General overview of Respiratory Syncytial Virus

Seasonal and extremely contagious, respiratory syncytial virus (RSV) frequently mimics a typical cold in symptoms. However, serious signs and consequences are more likely to occur in newborns and some adults. 

It results in respiratory tract and lung infections. Due to its widespread distribution, most kids have the virus by the time they turn two. Adults can contract the respiratory syncytial virus as well. 

Respiratory syncytial virus (RSV) symptoms are minor and usually resemble the common cold in adults and older, healthy children. Usually, self-care techniques and getting OTC medicines from the pharmacy in Houston are sufficient to ease any discomfort. To properly recover, some people, however, require oxygen, fluids, or additional medical treatment.

Some individuals are more susceptible to serious infection from RSV than others. These individuals include older adults, those with heart and lung conditions, premature newborns, babies 12 months of age or younger, and those with weakened immune systems.

Keep reading to learn more about the common RSV symptoms, prevention, and treatment options!

RSV signs & symptoms

RSV symptoms usually appear four to six days following exposure. Early signs are frequently non-threatening and resemble a normal cold. Typical RSV signs & symptoms could be:  

  • Cough.
  • Nasal discharge. 
  • Clogging.
  • Sneezing.
  • Tender throat.
  • Slight headache.
  • Lack of energy.
  • Fever.
    Reduced hunger.
  • Absence of desire to play (in infants and early childhood).

Common cold symptoms aren’t always present in babies under six months old. Rather, they might only:

  • Seem picky or irritated.
  • Lack of enthusiasm for playing.
  • See a decrease in hunger.
  • Variations in their breathing habits.

Severe RSV symptoms 

The infection may cause a serious respiratory illness in certain situations.
Symptoms of severe infections could include: 

  • Trouble breathing. 
  • Breathing pauses or short, shallow, and rapid breathing.
  • Breathing causes the nose to flare up, or expand out.
  • Whining.
  • Noisy breathing
  • Gray or blue skin tone.

When dealing with severe RSV symptoms, consult a healthcare professional right away! 

Prevention of RSV

Respiratory syncytial virus (RSV) spreads quickly from one person to another. The following actions should be taken to stop the transmission of RSV, particularly if you have cold-like symptoms:

  • Wash your hands for at least 20 seconds.
  • Avoid touching your face with dirty hands.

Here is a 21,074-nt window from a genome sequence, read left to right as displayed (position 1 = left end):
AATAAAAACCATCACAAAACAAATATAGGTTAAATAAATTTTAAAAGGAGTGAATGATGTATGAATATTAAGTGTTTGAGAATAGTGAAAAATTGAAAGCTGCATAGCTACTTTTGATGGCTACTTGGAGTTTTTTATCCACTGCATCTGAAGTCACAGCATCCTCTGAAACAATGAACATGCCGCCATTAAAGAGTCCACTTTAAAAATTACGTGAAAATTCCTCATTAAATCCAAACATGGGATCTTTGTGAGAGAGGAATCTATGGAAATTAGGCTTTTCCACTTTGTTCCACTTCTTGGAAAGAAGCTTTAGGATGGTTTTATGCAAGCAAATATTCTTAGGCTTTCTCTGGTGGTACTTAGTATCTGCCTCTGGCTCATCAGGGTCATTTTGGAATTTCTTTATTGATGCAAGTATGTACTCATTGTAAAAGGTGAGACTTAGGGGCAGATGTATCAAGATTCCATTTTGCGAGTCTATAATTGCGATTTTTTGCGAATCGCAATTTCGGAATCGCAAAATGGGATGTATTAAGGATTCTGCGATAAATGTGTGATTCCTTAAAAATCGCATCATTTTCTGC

• Stay away from making physical contact with individuals, especially if they are ill. This includes not kissing, shaking hands, or sharing cutlery.

RSV Protection in Infants

Doctors advise taking the following actions to prevent RSV in newborns and young children, particularly in those who are at high risk:

  • Spend at least 20 seconds cleaning their hands.
  • Doorknobs, handles, and counters are examples of surfaces that should be cleaned frequently.
  • When coughing, keep your mouth and nose covered.
  • Avoid being exposed to tobacco smoke.

Palivizumab, an RSV medication, may be provided to your kid to reduce or prevent serious RSV sickness in high-risk newborns and children under the age of two. During the RSV season, palivizumab injections are administered once a month if required. Although palivizumab is not a vaccination, it uses antibodies that combat viruses to protect against RSV.

Treatment options for RSV 

Respiratory syncytial virus (RSV) does not have a specific treatment for either children or adults. Medical professionals advise applying remedies you would normally use for a cold. As an illustration, you may:

  • Take over-the-counter (OTC) RSV medications for adults such as ibuprofen or acetaminophen to treat a fever. Be sure to see your physician or provider before taking any drugs.
  • To aid in breathing, use a humidifier with a cool mist.
  • For newborns, use suctioning and nasal saline spray to reduce tightness and cough.
  • Keep yourself well-hydrated to prevent dehydration. The objective is to control the RSV signs and symptoms while it progresses.


Treatment for severe RSV

With severe RSV, babies, kids, and adults might need to stay in the hospital for a few days or longer to recover. Suppliers could

  • Provide oxygen via a breathing machine (ventilator), mask, or nasal prongs.
  • Give you fluids via IV.
  • Clear the mucus from your airways.

To wrap it up! 

In this blog, we have explained everything you need to know about Respiratory syncytial virus (RSV). Right from the general overview of the same to RSV symptoms, prevention, and treatment options. 

Respiratory syncytial virus (RSV) is generally not considered a deadly disease, sharing similarities with the common cold and flu. With appropriate RSV medications for adults and children along with proper guidance, most individuals can recover effectively. 

However, it’s crucial to seek professional guidance if experiencing severe RSV symptoms, especially among vulnerable groups like infants, the elderly, or those with weakened immune systems.

When seeking RSV medications to alleviate symptoms, it’s advisable to obtain them from reputable community pharmacies. If you are looking for the leading community pharmacy in Houston, then reach out to Scott Read Pharmacy. We have a wide range of high-quality medications available. 

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